A Look Back at The History Of International Women's Day
International Women’s Day is celebrated on 8 March every year. It’s been widely recognized over the last few years but has a longer history than you might imagine.
Who started International Women’s Day?
It began as a socialist idea and then later became mainstream.
As far as we know, the first official day in honor of women was a national celebration held in New York in February 1909. It was the brainchild of Theresa Malkiel, head of the Woman’s National Committee of the Socialist Party of America.
In 1910, German socialists and feminists Luise Zietz and Clara Zetkin proposed an international day for women at the International Women’s Conference in Denmark. As a result, on March 19 the following year, more than a million people across Europe held demonstrations in support of women’s rights.
In 1914, March 8 was officially established as International Women’s Day and it became a day for women to both celebrate their achievements and protest their oppression. (That year, British suffragette Sylvia Pankhurst was arrested on her way to give a speech.)
On March 8, 1917, female textile workers in Petrograd, Russia (now St Petersburg) went on strike in protest at their autocratic government, food shortages and the continuation of the first world war. A week later, Russian emperor Nicholas II abdicated and women won the right to vote. International Women’s Day became a national holiday in Russia, and was embraced by leaders in other countries, including China and Spain.
It gained momentum worldwide in the decades that followed, and The United Nations recognized it in 1975, which they designated International Women’s Year. In 1977, the UN General Assembly encouraged member states to recognize International Women’s Day on March 8 every year.
What is International Women’s Day for?
Some of the original goals were for women everywhere to have fair working conditions and the right to vote. That’s now expanded to wanting women and girls to be treated equally throughout society. While one day obviously can’t overturn centuries of injustice, it can highlight both the problems women still face and the people working to overcome them.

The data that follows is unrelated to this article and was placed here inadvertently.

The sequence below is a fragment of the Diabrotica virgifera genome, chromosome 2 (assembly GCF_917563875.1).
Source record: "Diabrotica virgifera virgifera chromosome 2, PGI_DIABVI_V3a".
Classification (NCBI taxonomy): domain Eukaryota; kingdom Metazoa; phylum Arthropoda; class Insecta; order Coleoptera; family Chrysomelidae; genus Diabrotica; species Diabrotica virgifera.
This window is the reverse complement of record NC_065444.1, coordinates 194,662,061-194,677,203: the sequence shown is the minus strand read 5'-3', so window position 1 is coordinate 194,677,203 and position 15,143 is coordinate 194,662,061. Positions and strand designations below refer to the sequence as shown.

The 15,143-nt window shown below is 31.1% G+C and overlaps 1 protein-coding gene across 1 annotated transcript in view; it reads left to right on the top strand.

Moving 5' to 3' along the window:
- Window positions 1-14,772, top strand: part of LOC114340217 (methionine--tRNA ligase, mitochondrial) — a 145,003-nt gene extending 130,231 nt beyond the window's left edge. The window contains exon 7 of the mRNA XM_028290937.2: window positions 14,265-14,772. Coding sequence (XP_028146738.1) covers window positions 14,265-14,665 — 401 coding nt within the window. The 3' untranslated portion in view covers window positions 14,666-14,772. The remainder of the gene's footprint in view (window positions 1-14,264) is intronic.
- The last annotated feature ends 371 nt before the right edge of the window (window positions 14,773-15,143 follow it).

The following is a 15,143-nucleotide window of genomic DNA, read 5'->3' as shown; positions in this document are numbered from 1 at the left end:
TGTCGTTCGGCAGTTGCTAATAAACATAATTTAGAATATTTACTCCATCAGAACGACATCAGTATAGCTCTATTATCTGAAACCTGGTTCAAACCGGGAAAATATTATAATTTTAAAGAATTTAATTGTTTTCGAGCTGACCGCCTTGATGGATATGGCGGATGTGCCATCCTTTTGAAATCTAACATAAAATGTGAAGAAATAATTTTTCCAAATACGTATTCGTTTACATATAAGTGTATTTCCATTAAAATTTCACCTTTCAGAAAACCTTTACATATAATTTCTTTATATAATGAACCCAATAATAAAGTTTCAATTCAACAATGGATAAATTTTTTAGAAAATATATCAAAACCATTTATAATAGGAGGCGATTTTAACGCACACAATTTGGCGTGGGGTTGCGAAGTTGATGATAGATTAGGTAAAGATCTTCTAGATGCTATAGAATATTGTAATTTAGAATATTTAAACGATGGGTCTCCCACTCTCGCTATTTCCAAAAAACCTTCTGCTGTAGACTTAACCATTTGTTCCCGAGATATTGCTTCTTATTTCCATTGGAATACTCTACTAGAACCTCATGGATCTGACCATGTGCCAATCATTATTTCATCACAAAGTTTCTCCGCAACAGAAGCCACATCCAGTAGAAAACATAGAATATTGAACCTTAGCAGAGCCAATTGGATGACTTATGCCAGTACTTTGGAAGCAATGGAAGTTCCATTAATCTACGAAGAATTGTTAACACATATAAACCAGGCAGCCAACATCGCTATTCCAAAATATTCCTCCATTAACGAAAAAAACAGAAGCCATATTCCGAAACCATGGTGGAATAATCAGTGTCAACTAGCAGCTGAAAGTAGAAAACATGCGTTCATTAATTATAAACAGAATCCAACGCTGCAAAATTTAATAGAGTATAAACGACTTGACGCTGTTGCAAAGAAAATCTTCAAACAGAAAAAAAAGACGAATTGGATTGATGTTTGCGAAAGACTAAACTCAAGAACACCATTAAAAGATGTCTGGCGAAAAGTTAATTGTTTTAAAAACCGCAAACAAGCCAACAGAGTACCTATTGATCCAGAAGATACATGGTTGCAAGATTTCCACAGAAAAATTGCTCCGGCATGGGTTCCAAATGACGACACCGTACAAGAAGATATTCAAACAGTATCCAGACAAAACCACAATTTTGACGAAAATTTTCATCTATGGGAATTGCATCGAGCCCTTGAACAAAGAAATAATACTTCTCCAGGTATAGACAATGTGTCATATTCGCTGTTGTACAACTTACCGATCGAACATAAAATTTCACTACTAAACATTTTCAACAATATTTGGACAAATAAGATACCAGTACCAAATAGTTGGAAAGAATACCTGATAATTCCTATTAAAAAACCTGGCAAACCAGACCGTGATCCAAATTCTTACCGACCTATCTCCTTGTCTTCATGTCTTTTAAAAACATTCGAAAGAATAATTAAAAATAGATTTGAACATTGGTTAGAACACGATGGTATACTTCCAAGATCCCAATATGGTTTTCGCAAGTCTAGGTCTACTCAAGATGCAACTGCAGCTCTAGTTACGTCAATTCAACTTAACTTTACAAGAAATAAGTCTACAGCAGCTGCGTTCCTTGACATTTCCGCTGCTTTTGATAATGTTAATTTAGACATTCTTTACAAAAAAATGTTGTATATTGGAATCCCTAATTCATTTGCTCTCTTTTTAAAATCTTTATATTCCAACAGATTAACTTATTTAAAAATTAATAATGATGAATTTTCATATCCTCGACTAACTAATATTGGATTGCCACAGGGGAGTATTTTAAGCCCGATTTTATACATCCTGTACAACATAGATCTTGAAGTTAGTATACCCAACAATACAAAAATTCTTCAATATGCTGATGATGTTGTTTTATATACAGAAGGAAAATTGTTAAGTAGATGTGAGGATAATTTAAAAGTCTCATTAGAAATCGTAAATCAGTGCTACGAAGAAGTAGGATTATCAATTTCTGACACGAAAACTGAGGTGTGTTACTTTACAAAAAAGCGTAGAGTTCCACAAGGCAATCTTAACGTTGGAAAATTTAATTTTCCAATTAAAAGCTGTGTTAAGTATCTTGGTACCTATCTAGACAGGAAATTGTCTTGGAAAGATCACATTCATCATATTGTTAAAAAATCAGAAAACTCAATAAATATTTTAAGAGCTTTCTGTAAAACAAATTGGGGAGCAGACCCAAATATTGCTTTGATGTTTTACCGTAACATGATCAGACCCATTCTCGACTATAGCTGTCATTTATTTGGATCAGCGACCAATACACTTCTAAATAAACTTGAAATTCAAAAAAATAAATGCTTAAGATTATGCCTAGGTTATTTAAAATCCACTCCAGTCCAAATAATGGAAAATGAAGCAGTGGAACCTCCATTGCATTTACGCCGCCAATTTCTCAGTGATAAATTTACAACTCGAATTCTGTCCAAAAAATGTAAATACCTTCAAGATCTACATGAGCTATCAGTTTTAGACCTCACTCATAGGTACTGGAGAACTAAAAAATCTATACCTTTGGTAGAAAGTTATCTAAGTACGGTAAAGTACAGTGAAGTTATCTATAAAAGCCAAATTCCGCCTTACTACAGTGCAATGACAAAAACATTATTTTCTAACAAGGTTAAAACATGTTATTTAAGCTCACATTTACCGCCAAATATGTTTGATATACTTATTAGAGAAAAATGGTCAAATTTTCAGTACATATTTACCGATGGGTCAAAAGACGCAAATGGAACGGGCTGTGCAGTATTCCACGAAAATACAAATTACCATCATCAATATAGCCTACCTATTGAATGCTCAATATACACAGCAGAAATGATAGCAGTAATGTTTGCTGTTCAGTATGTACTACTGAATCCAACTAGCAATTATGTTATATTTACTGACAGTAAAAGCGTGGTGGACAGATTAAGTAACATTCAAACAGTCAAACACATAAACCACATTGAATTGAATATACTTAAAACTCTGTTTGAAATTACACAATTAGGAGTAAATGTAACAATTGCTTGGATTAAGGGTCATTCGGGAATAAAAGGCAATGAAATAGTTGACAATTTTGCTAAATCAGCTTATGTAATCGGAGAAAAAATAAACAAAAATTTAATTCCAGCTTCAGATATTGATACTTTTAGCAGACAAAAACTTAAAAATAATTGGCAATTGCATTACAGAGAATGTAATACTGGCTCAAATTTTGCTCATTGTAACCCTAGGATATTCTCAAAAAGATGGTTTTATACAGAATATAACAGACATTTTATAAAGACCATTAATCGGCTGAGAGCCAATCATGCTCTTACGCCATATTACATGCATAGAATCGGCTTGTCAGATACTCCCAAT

Do we still need International Women’s Day?
We’ve made a lot of progress since 1909. In 1945, The Charter of the United Nations established that men and women were equal.
In 1995, 189 governments signed The Beijing Declaration and Platform for Action, committing to a future where women are free to be educated, financially independent, and free from discrimination and gender-based violence. In 2012, a United Nations resolution outlawed Female Genital Mutilation.
Women have been elected head of state in Britain, Australia, New Zealand, Sri Lanka, Israel, Norway, Liberia, Argentina, and many other countries around the world. The U.S had its first female presidential candidate of a major party in 2016 and now has three women on the Supreme Court and a record number of women in congress (104 members of the House and 21 senators).
The Civil Rights Act of 1964 outlawed discrimination on the grounds of sex and other protected categories and in the last few months, the #metoo and Time’s Up campaigns have elevated women’s voices on the topics of sexual harassment and assault, and in some cases, led to legal action.
But there’s still more to be done: in the U.S, an estimated 237,868 people are sexually assaulted each year, most of them women and girls. Thirty percent of women worldwide have experienced domestic violence, and the most recent Global Gender Gap Report from the World Economic Forum estimated that gender parity is more than 200 years away.
What is the theme this year?
Each year, the UN designates a theme for International Women’s Day. In the past this has included Women Uniting for Peace, Women and HIV/AIDS and Investing in Women and Girls. This year, the theme is “Time is Now: Rural and urban activists transforming women’s lives” The idea is to acknowledge that we won’t be equal until the needs of women in deprived environments and are recognized and addressed – and also to celebrate the activists working on behalf of women in both urban and rural areas. You can use the hashtag #TimeisNow on social media to find out more.
The International Women’s Day website, on the other hand, is promoting a different but allied concept, Press for Progress, which emphasizes that we still need to keep pushing for global women’s rights.
But… (there’s always someone who asks) what about the men?
International Men’s Day has been held on 19 November since 1992.